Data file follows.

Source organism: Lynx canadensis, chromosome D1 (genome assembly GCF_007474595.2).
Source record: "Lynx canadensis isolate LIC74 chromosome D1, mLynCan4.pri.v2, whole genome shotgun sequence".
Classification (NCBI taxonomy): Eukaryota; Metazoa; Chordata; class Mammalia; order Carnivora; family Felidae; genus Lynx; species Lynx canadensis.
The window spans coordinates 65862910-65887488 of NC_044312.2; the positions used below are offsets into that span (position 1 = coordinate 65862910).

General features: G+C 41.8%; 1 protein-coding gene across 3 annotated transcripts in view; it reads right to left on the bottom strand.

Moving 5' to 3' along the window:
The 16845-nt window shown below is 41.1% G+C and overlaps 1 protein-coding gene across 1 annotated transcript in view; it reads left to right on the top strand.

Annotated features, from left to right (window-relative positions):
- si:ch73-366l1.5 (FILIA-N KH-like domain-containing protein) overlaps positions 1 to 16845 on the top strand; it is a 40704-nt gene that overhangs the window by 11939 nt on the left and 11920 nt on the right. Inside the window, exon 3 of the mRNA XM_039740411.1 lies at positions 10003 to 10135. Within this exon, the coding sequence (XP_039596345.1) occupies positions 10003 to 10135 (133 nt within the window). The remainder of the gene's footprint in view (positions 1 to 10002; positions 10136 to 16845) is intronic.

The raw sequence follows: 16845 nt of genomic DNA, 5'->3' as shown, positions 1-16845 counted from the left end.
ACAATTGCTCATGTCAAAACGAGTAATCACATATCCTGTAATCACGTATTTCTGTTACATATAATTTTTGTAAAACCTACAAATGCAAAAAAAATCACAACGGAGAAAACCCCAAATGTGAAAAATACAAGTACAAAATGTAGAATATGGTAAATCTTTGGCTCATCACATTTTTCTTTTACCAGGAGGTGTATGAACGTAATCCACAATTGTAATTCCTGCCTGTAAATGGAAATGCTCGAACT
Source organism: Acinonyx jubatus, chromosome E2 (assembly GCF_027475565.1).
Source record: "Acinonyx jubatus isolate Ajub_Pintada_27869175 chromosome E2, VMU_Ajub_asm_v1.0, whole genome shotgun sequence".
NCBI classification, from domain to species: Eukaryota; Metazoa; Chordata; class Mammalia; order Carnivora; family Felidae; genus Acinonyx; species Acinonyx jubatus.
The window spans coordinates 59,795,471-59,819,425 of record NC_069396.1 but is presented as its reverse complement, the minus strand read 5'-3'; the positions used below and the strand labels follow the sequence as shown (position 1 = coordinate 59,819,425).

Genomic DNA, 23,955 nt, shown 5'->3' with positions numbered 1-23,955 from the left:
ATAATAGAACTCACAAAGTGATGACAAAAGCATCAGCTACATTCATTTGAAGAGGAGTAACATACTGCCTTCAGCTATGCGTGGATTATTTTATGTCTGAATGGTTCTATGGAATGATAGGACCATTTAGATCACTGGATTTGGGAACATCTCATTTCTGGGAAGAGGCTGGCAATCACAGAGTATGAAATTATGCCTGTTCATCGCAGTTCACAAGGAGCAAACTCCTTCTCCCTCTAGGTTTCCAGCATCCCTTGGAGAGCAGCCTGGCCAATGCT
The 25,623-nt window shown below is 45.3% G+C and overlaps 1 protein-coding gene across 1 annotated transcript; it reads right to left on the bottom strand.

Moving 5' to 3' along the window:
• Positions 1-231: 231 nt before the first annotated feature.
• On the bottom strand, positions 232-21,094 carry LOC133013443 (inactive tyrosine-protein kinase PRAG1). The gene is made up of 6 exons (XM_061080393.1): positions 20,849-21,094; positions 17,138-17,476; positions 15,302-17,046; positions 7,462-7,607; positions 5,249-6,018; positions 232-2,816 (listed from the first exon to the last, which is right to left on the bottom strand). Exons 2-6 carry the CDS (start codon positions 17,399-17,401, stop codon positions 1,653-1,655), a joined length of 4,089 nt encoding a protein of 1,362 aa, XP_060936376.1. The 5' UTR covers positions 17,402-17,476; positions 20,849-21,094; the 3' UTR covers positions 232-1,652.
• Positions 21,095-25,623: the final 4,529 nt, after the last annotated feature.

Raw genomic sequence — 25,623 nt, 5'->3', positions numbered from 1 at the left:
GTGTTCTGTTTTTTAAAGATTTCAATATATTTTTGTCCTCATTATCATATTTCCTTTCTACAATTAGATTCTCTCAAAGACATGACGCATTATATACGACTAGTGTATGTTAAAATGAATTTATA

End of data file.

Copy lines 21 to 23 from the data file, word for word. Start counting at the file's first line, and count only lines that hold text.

• On the bottom strand, positions 232-21,094 carry LOC133013443 (inactive tyrosine-protein kinase PRAG1). The gene is made up of 6 exons (XM_061080393.1): positions 20,849-21,094; positions 17,138-17,476; positions 15,302-17,046; positions 7,462-7,607; positions 5,249-6,018; positions 232-2,816 (listed from the first exon to the last, which is right to left on the bottom strand). Exons 2-6 carry the CDS (start codon positions 17,399-17,401, stop codon positions 1,653-1,655), a joined length of 4,089 nt encoding a protein of 1,362 aa, XP_060936376.1. The 5' UTR covers positions 17,402-17,476; positions 20,849-21,094; the 3' UTR covers positions 232-1,652.
• Positions 21,095-25,623: the final 4,529 nt, after the last annotated feature.

Raw genomic sequence — 25,623 nt, 5'->3', positions numbered from 1 at the left: